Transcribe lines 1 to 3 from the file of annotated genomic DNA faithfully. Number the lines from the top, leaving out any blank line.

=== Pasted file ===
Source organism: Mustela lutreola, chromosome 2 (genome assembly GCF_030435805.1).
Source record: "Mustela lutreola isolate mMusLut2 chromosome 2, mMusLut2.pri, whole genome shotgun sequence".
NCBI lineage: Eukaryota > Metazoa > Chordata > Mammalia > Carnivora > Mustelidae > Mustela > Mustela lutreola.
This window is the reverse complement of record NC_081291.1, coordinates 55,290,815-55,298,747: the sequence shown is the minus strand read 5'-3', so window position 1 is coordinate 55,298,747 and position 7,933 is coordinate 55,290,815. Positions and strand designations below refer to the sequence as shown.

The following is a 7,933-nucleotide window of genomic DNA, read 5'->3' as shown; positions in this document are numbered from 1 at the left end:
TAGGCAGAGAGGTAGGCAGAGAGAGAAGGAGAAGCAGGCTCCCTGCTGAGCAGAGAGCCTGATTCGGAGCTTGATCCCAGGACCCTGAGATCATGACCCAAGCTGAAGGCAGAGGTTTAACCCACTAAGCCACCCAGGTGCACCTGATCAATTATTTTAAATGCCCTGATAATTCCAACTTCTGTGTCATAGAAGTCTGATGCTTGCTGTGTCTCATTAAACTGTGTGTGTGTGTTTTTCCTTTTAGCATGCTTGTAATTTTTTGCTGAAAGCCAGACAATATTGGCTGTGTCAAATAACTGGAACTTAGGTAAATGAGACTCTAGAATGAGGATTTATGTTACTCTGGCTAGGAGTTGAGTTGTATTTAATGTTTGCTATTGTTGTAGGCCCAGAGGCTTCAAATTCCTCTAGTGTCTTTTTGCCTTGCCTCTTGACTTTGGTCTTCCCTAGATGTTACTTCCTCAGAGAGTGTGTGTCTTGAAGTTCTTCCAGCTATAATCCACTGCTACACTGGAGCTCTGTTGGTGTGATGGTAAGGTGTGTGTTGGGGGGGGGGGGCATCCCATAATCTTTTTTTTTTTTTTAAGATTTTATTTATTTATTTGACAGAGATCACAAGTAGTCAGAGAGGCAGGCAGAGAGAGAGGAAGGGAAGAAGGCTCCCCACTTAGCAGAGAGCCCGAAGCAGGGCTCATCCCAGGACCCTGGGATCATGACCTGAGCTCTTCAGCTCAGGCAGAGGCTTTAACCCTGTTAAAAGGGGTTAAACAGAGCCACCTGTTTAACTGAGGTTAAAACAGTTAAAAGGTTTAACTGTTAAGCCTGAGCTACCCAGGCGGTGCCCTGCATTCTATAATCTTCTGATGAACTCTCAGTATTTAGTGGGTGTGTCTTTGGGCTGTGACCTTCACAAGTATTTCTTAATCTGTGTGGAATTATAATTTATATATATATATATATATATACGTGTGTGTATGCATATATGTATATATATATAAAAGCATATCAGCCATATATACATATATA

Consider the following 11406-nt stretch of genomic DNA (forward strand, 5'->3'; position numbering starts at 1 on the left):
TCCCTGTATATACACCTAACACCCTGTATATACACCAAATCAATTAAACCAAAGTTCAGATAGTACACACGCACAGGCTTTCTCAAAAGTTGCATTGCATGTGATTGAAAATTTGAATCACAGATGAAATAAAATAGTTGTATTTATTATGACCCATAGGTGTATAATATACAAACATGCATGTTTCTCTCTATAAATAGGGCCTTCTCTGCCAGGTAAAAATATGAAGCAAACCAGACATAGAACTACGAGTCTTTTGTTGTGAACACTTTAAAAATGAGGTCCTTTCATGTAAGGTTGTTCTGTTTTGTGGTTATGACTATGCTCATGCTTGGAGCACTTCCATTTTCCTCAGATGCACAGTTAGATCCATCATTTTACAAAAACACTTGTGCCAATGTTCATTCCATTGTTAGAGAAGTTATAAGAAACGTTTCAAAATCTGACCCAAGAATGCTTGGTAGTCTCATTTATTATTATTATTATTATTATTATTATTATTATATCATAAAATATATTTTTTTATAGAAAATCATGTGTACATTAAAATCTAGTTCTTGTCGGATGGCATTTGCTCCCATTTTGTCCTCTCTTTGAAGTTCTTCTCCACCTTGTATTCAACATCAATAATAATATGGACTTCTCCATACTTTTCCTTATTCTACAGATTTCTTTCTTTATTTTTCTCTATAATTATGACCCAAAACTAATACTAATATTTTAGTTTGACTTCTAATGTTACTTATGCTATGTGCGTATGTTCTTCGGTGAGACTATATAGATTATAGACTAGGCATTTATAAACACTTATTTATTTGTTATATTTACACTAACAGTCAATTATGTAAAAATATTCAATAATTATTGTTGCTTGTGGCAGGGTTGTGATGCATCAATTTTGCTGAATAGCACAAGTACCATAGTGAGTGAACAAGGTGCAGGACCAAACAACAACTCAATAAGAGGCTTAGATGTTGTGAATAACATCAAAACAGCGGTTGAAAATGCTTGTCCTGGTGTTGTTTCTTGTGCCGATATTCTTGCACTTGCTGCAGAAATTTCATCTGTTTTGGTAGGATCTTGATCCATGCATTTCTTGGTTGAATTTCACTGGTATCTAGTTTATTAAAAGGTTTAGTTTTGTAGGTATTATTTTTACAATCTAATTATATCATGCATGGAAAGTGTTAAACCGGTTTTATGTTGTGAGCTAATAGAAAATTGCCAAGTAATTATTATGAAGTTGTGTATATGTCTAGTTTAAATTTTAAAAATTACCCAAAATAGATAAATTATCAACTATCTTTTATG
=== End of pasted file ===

Source organism: Mustela lutreola, chromosome 2 (genome assembly GCF_030435805.1).
Source record: "Mustela lutreola isolate mMusLut2 chromosome 2, mMusLut2.pri, whole genome shotgun sequence".
NCBI lineage: Eukaryota > Metazoa > Chordata > Mammalia > Carnivora > Mustelidae > Mustela > Mustela lutreola.